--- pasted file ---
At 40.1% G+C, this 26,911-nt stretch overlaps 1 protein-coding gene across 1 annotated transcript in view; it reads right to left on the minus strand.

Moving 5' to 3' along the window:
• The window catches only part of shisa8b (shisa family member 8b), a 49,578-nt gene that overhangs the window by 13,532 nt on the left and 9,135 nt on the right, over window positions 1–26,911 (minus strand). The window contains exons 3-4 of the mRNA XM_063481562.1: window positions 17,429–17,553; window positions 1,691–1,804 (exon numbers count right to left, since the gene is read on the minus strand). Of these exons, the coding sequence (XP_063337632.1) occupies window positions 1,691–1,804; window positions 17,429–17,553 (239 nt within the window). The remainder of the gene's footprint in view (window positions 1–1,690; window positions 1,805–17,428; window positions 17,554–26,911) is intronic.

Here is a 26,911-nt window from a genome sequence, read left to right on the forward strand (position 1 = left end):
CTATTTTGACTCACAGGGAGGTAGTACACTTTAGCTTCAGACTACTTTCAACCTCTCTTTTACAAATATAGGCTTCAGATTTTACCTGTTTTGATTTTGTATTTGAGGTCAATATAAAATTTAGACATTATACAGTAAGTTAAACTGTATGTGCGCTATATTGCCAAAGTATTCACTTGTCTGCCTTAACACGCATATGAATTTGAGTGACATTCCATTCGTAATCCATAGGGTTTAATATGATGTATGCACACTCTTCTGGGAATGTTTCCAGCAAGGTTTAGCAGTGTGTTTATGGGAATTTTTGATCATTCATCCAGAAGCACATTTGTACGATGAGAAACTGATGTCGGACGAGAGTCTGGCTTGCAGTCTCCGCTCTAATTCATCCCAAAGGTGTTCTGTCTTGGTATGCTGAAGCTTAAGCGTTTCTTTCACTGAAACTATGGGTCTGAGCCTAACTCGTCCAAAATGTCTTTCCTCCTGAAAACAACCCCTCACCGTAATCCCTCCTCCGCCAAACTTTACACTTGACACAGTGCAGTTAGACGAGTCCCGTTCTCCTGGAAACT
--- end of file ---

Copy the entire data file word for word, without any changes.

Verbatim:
At 40.1% G+C, this 26,911-nt stretch overlaps 1 protein-coding gene across 1 annotated transcript in view; it reads right to left on the minus strand.

Moving 5' to 3' along the window:
• The window catches only part of shisa8b (shisa family member 8b), a 49,578-nt gene that overhangs the window by 13,532 nt on the left and 9,135 nt on the right, over window positions 1–26,911 (minus strand). The window contains exons 3-4 of the mRNA XM_063481562.1: window positions 17,429–17,553; window positions 1,691–1,804 (exon numbers count right to left, since the gene is read on the minus strand). Of these exons, the coding sequence (XP_063337632.1) occupies window positions 1,691–1,804; window positions 17,429–17,553 (239 nt within the window). The remainder of the gene's footprint in view (window positions 1–1,690; window positions 1,805–17,428; window positions 17,554–26,911) is intronic.

Here is a 26,911-nt window from a genome sequence, read left to right on the forward strand (position 1 = left end):
CTATTTTGACTCACAGGGAGGTAGTACACTTTAGCTTCAGACTACTTTCAACCTCTCTTTTACAAATATAGGCTTCAGATTTTACCTGTTTTGATTTTGTATTTGAGGTCAATATAAAATTTAGACATTATACAGTAAGTTAAACTGTATGTGCGCTATATTGCCAAAGTATTCACTTGTCTGCCTTAACACGCATATGAATTTGAGTGACATTCCATTCGTAATCCATAGGGTTTAATATGATGTATGCACACTCTTCTGGGAATGTTTCCAGCAAGGTTTAGCAGTGTGTTTATGGGAATTTTTGATCATTCATCCAGAAGCACATTTGTACGATGAGAAACTGATGTCGGACGAGAGTCTGGCTTGCAGTCTCCGCTCTAATTCATCCCAAAGGTGTTCTGTCTTGGTATGCTGAAGCTTAAGCGTTTCTTTCACTGAAACTATGGGTCTGAGCCTAACTCGTCCAAAATGTCTTTCCTCCTGAAAACAACCCCTCACCGTAATCCCTCCTCCGCCAAACTTTACACTTGACACAGTGCAGTTAGACGAGTCCCGTTCTCCTGGAAACT